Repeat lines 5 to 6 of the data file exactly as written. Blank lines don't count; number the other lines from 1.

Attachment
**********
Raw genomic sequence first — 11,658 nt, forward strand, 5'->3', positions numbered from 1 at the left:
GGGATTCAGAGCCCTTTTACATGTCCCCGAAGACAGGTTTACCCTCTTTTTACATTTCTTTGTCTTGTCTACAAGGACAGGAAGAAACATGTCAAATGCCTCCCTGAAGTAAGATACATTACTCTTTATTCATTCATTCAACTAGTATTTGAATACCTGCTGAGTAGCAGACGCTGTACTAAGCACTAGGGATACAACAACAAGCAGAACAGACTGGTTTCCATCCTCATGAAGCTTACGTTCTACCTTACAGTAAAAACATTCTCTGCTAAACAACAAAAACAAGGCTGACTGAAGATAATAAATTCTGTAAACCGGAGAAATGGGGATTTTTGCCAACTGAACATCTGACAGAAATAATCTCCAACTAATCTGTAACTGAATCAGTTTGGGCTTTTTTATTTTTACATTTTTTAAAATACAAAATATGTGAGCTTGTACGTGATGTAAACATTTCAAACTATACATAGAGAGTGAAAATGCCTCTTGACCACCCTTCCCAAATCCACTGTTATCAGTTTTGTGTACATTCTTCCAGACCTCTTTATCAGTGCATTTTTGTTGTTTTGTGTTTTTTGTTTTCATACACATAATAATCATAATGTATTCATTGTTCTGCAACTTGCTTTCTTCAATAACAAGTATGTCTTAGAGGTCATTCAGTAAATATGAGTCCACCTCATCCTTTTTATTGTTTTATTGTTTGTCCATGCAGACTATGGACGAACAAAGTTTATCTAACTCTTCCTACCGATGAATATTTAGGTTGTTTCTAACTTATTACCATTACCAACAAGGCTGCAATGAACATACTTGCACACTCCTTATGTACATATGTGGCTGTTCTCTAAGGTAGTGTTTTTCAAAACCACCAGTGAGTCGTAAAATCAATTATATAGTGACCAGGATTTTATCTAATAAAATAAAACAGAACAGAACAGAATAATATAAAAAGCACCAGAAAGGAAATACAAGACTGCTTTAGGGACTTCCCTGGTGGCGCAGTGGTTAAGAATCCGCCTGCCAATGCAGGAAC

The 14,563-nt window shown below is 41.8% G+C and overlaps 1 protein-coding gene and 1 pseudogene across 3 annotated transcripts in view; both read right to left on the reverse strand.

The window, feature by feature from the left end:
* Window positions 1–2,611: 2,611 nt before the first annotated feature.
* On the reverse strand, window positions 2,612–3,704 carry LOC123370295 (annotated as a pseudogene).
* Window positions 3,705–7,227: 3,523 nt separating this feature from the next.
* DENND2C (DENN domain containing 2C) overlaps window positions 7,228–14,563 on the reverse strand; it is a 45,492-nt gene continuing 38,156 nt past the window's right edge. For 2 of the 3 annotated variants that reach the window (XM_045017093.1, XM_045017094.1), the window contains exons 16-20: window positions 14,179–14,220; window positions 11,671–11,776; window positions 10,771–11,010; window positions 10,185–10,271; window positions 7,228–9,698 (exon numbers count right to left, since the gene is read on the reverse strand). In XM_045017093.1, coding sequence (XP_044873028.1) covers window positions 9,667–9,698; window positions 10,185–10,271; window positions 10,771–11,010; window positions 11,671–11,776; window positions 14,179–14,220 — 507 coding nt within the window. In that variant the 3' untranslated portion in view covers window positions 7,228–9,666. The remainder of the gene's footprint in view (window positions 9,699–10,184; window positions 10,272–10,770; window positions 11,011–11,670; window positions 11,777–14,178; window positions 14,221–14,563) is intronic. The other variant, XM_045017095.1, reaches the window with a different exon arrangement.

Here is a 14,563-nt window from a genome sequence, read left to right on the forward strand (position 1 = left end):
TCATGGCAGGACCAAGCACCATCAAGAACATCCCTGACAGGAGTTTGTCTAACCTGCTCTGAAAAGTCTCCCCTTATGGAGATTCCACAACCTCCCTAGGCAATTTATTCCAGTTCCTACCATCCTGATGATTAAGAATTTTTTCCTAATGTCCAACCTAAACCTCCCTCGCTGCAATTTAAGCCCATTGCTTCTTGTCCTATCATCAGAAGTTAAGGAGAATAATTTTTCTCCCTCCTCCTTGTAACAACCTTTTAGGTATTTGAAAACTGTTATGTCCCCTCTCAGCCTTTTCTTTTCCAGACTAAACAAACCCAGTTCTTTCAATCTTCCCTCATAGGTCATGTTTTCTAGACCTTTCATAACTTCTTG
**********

* Window positions 1–2,611: 2,611 nt before the first annotated feature.
* On the reverse strand, window positions 2,612–3,704 carry LOC123370295 (annotated as a pseudogene).